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Situational Analysis - April 20, 2021
It's Tuesday and the weather is supposed to be nice and it's National Pineapple Upside Down Cake Day. What's not to like?
Also: I'm trying some new things with the newsletter formatting. Love it? Hate it? Meh? Let me know.
News you need to know
- The big news everywhere, it seems, is that the jury is deliberating in the Derek Chauvin trial. The nation appears to be bracing for the worst as the National Guard has been deployed in Minneapolis and leaders everywhere are calling for calm.
- Officer Brian Sicknick died of two strokes after the Jan. 6th insurrection, the D.C. medical examiner ruled. The M.E. also noted "all that transpired played a role in his condition."
- Former vice-president Walter Mondale died Monday at age 93. He is credited with changing the office of the vice-president from one of "frustration and neglect" into one of "influence and power."
- A Texas gubernatorial poll shows actor Matthew McConaughey ahead of current Gov. Greg Abbott, 45% to 33%. He's said he would be a fool not to honestly consider running.
- There's a name for that sense of stagnation and emptiness you're feeling during the pandemic, the in-between space that's not depression and not flourishing. It's called languishing and it may be the dominant emotion of 2021.
4 days until the United Utah Party Organizing Convention and the Utah County GOP convention (04/24/2021)
10 days until the Biden/Harris administration's first 100 days are up (04/30/2021)
11 days until the in-person Utah GOP Organizing Convention (05/01/2021)
144 days until half-way through the Cox/Henderson's administration's 500-day plan (09/11/2021)
Today At Utah PolicyUtah's economic recovery is taking shape
By SL Chamber
The Salt Lake Chamber's Roadmap to Recovery Coalition, in partnership with the Kem C. Gardner Policy Institute, has updated the Economic Dashboard with current data for April, indicating where Utah sits in the overall recovery. Clear indicators show Utah climbing back from recession lows and heading into positive growth on several fronts. This comes at a time when The Wall Street Journal reports that Salt Lake City is the "hottest job market" in America.
Sens. Romney, Sinema introduce bill to reduce student loan debt, make college more affordable
By Holly Richardson
U.S. Senators Mitt Romney (R-UT) and Kyrsten Sinema (D-AZ) introduced the Earn to Learn Act, legislation to reduce student loan debt and make college more affordable for students. The bipartisan bill establishes a college matched-savings program that helps qualifying low-income students, including adult learners, pay for tuition, books, fees, and other education-related expenses.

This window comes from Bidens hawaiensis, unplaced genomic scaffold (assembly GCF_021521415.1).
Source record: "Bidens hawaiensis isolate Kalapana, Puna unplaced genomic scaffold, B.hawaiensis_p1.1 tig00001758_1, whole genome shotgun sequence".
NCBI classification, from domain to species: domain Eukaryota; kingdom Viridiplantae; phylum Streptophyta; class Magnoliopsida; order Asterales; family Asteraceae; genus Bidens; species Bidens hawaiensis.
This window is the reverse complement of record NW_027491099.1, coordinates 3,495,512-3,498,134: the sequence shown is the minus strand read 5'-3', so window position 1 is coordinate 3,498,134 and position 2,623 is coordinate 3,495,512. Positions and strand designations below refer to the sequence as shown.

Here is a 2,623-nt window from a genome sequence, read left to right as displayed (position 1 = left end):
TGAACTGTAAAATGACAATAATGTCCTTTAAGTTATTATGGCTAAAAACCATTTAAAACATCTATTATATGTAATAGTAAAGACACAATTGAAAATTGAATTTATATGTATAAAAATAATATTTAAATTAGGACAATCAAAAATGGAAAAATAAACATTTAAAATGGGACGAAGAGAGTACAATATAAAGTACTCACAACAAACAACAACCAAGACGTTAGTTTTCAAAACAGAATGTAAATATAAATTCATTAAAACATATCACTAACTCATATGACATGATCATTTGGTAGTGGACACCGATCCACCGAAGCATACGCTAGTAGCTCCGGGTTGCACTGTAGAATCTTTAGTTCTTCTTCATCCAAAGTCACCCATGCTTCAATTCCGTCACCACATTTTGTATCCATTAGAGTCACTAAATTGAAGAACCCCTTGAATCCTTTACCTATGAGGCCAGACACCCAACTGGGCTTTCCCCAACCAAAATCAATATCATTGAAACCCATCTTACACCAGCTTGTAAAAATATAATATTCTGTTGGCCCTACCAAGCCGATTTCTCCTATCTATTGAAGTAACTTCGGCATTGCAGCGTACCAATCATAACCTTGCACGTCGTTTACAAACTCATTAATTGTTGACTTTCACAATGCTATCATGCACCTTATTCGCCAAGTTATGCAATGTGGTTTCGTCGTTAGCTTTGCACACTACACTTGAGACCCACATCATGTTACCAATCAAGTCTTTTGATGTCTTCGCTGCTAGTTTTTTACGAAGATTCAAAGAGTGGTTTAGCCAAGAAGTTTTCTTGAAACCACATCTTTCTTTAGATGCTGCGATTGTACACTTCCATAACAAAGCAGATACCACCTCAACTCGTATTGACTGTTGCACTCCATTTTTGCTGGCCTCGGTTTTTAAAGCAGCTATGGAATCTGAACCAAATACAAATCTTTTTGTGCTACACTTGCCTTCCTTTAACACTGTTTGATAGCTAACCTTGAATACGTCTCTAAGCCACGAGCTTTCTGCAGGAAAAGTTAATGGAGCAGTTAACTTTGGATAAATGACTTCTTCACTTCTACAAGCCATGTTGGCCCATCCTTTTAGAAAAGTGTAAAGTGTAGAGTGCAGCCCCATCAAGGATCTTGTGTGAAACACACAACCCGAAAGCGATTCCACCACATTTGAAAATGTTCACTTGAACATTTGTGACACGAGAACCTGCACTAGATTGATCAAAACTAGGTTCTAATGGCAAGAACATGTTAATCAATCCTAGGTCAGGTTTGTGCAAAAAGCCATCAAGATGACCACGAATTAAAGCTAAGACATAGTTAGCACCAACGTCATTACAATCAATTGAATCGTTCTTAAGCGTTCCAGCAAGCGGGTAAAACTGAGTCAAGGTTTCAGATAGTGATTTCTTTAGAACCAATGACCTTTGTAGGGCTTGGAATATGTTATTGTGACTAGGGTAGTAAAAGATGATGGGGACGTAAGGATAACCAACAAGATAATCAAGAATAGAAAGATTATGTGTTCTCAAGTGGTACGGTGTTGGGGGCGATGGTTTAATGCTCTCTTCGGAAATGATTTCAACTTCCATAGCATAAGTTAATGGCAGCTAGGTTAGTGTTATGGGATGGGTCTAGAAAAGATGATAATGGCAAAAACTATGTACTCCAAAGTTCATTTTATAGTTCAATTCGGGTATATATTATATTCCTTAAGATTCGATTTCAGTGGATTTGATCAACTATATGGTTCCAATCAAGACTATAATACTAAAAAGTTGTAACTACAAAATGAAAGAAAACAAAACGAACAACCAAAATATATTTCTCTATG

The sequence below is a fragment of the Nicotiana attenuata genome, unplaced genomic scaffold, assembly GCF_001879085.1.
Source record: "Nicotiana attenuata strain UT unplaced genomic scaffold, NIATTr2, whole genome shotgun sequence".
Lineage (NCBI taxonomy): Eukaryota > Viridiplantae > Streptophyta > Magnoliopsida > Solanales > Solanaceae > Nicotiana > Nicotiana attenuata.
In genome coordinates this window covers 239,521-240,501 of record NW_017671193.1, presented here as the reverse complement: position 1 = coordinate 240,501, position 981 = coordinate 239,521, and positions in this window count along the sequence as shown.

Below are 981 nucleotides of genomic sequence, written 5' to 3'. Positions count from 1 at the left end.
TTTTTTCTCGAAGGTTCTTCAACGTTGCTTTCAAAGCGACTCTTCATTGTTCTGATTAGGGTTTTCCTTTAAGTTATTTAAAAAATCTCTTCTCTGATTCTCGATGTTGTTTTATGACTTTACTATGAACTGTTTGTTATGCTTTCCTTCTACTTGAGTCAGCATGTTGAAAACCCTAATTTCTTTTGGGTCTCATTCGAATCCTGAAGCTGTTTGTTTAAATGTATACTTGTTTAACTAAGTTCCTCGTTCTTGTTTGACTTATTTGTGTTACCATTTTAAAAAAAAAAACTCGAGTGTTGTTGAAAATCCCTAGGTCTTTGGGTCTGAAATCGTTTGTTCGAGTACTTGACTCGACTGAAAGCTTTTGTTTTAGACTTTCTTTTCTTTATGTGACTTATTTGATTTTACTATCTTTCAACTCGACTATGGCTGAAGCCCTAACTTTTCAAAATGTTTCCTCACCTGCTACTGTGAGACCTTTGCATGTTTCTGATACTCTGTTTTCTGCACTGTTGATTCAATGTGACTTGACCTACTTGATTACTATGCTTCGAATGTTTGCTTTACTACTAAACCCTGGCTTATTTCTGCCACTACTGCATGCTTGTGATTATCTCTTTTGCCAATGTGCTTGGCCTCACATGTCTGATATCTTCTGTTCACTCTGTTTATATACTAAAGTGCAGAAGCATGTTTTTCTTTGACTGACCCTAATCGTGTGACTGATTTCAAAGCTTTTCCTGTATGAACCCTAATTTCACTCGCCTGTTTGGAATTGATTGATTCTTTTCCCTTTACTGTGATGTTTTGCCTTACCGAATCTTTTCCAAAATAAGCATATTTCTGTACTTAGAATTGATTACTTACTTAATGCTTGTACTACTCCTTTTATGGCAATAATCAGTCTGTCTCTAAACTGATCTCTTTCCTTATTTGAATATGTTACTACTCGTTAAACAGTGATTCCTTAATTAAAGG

Legislative leaders name redistricting committee members
By Holly Richardson
The Utah Legislature has named the members of the redistricting committee entrusted with crafting boundaries for state Senate, House and congressional districts.
- "It all felt so righteous back in 2001 and 2002. So purposeful. The nation had rallied behind the mission to bring our enemies to justice. You were going to find bin Laden and everyone else on the rogue's deck of cards and make them pay," Air Force colonel Matthew Komatsu writes. He and other veterans weigh in on the news that U.S. military forces are leaving Afghanistan. Deseret News
- Facebook will be monitoring and limiting content on its platform which it determines "could lead to civil unrest or violence" in anticipation of the Derek Chauvin trial verdict, the social media giant said in a blog post Monday. "This includes identifying and removing calls to bring arms to areas in Minneapolis, which we have temporarily deemed to be a high-risk location," Facebook's vice president of content policy Monika Bickert said in the post. Deseret News
- Safety nets for abused children were missing during the COVID-19 shutdown, Dr. Antoinette Laskey said at a news conference on Monday. The number of child abuse cases in Utah and the rest of the country typically stay stable year to year but in 2020, "all of a sudden, it seemed like the floor dropped out. We weren't having any cases coming into clinic" even though the hospitalization rate remained the same. Deseret News
- Pamela Atkinson left poverty but she never left the poor. She's long advised governors and lawmakers, but she's happy to have tea in a makeshift cardboard room with a homeless friend. She moves easily between corporate boardrooms and riverside encampments - an egalitarian hugger who dispenses love without regarding one's station in life. Check out this profile piece by Lois Collins of the Deseret News.
- Students in an eighth grade class in Provo were randomly assigned to be slaves and slave masters for a project about the Civil War. And when they finished, they were instructed to "reach their own conclusions regarding the issues." After backlash from parents, Centennial Middle School in Provo now says it will revise the project moving forward. Salt Lake Tribune
- Sen. Mitt Romney believes President Joe Biden wants to compromise with Republicans on a big funding bill to revamp the nation's roads, rails, airports and much more. He was one of 10 bipartisan lawmakers who met with Biden on Monday. The Utah senator told the president one way to do so would be to drop tax increases to pay for it, replacing them with fees on the people who would benefit from the improvements. Salt Lake Tribune